Her numbness and dull pain in the right upper extremity gradually disappeared postoperatively. The muscle strength of the right upper extremity on the manual muscle testing was full recovered. Postoperative X-rays (anteroposterior view and lateral view) and CT performed 2 years after surgery demonstrated the disappearance of the residual calcified masses (Fig. 4a, b, c, d).
Most cases of TC are located in the shoulder, hip, and metatarsophalangeal joints; they are rarely located in the spine . The common symptoms are local pain, limited ROM of the joint, headache, and numbness and weakness of the extremities. A thorough search of the PubMed database was completed on June 29, 2016. Twenty-eight potentially relevant references, including 48 cases, were identified on the basis of the keywords “tumoral calcinosis” and “spine”. The diagnosis of TC was based on characteristic radiographic features: a calcified, multilobulated, and peripherally corticated mass in the spine. Seventeen cases were excluded, because seven cases with a medical history of scleroderma or rheumatoid arthritis belonged to dystrophic TC, three cases had a final diagnosis of idiopathic TC, and seven cases had no detailed information on treatment. Finally, 32 cases including the present patient were collected. In regard to these patients’ background characteristics, there were 13 males and 19 females, and their mean age was 55.4 years (range 1.4 to 90 years). Overall, 15 cases involved the cervical spine, three involved the thoracic spine, and 14 involved the lumbar spine. The summary of 32 cases is shown in Table 1.
Smack et al.  reviewed the literature on TC and proposed a pathogenesis-based classification: primary normophosphatemic TC, primary hyperphosphatemic TC and secondary TC. In our research, 14 cases had no particular causes. One case was related to hyperphosphatemia; 17 cases were secondary TC; four cases had a history of trauma or surgeries to the involved area; nine cases including the present one were related to dialysis; three cases were related to osteoarthritis; and one was related to seronegative spondyloarthropathy.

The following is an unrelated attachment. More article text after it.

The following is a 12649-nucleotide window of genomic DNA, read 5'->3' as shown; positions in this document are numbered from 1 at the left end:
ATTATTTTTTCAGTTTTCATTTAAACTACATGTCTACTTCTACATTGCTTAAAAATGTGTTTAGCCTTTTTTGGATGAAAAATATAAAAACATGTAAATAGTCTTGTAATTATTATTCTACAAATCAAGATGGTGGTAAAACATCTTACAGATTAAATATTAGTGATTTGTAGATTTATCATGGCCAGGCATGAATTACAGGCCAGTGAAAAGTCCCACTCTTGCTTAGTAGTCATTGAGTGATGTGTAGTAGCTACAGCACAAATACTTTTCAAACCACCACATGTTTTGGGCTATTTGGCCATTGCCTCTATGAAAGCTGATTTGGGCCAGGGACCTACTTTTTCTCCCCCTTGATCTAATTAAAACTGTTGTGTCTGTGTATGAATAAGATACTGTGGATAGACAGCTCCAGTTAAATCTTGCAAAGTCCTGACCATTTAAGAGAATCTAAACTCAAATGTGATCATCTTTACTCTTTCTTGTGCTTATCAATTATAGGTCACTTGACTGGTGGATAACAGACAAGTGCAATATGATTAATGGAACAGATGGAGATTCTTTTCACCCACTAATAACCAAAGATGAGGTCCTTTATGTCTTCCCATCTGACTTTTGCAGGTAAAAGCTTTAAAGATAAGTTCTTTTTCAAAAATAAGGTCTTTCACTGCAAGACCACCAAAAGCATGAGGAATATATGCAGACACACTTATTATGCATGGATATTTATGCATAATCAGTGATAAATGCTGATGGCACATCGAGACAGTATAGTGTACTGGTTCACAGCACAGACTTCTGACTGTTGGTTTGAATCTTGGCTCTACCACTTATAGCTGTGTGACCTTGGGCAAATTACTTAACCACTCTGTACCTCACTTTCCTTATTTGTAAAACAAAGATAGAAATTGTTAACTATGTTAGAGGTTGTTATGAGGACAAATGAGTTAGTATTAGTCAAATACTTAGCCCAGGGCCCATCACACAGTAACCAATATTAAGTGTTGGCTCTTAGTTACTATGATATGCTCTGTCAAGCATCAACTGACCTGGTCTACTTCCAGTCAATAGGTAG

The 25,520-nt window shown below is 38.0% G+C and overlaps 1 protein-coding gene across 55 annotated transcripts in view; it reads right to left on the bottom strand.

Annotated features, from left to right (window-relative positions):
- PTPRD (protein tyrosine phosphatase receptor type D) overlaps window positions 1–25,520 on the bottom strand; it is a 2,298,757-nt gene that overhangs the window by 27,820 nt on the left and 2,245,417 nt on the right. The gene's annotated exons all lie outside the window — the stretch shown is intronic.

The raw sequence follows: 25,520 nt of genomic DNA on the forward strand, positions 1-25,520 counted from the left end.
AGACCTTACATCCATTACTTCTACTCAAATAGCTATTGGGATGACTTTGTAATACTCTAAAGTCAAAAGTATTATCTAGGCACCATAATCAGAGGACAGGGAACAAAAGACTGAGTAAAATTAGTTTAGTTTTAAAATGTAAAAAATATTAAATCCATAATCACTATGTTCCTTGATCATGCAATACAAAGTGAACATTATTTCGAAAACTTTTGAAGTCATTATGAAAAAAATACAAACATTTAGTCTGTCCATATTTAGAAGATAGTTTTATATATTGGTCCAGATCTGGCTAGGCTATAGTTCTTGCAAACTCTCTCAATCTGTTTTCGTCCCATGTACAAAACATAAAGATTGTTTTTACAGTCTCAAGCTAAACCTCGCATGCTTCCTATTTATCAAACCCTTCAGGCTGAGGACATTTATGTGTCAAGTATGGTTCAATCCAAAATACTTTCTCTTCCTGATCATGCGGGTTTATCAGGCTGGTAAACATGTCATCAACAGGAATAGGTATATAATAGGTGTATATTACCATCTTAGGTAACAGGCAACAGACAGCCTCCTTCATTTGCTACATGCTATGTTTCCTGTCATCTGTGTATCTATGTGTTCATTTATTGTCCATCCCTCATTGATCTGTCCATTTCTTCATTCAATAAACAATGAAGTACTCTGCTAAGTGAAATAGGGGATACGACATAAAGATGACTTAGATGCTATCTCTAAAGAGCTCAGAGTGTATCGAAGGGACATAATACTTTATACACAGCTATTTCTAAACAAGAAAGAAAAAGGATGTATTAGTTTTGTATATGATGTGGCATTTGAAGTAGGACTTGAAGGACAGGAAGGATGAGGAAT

One of common causes of secondary TC is renal failure. While the etiology of uremic tumoral calcinosis (UTC) is poorly understood, a necessary condition is an elevated serum calcium-phosphate product [25, 26].
Currently, surgical interventions including resection of focal lesions, parathyroidectomy (PTX), and renal transplantation have been performed. Resection is the most important treatment for TC, and it is generally undertaken for lesions causing acute, progressive, or refractory neurological dysfunction. Overall, 21 of 32 cases underwent surgical resections. Chang et al.  reported a case of UTC causing atlantoaxial subluxation, and they noted that resection and fusion surgery resulted in satisfactory pain relief and functional improvement.
PTX usually achieves remarkable resolution in dialysis patients with severe hyperparathyroidism and elevated serum alkaline phosphatase (ALP) . Chu et al.  reported three patients who were administered PTX because of co-existing UTC and secondary hyperparathyroidism, but only one case was successfully cured by PTX. The other two patients, who did not have a marked increase in serum ALP preoperatively, had unsatisfactory improvement. Renal transplantation provides complete resolution of UTC [23, 25, 27]. Of the 32 cases, two underwent renal transplantation.
Medical therapy is also used for TC patients, especially for UTC patients using aggressive phosphate binders, calcimimetics, using low-calcium dialysate solutions, and increased length and frequency of hemodialysis treatments . Fatehi et al.  reported a case that keeping on hemodialysis improved the symptoms and reduced the mass of the lesion.
In this case, a hemilaminectomy of the cervical spine and resection of the calcified masses were performed. CT performed 2 years after surgery demonstrated the disappearance of the residual calcified masses. We report a rare patient with TC located in the cervical spine who was fully recovered neurologically after right hemilaminectomy at C4-C5 and C3-C6 fusion.
Although TC is rarely located in the spine, it should be considered in the differential diagnosis of spinal lesions. If a calcified mass causes acute neurological symptoms, resection of the mass is still the most important treatment.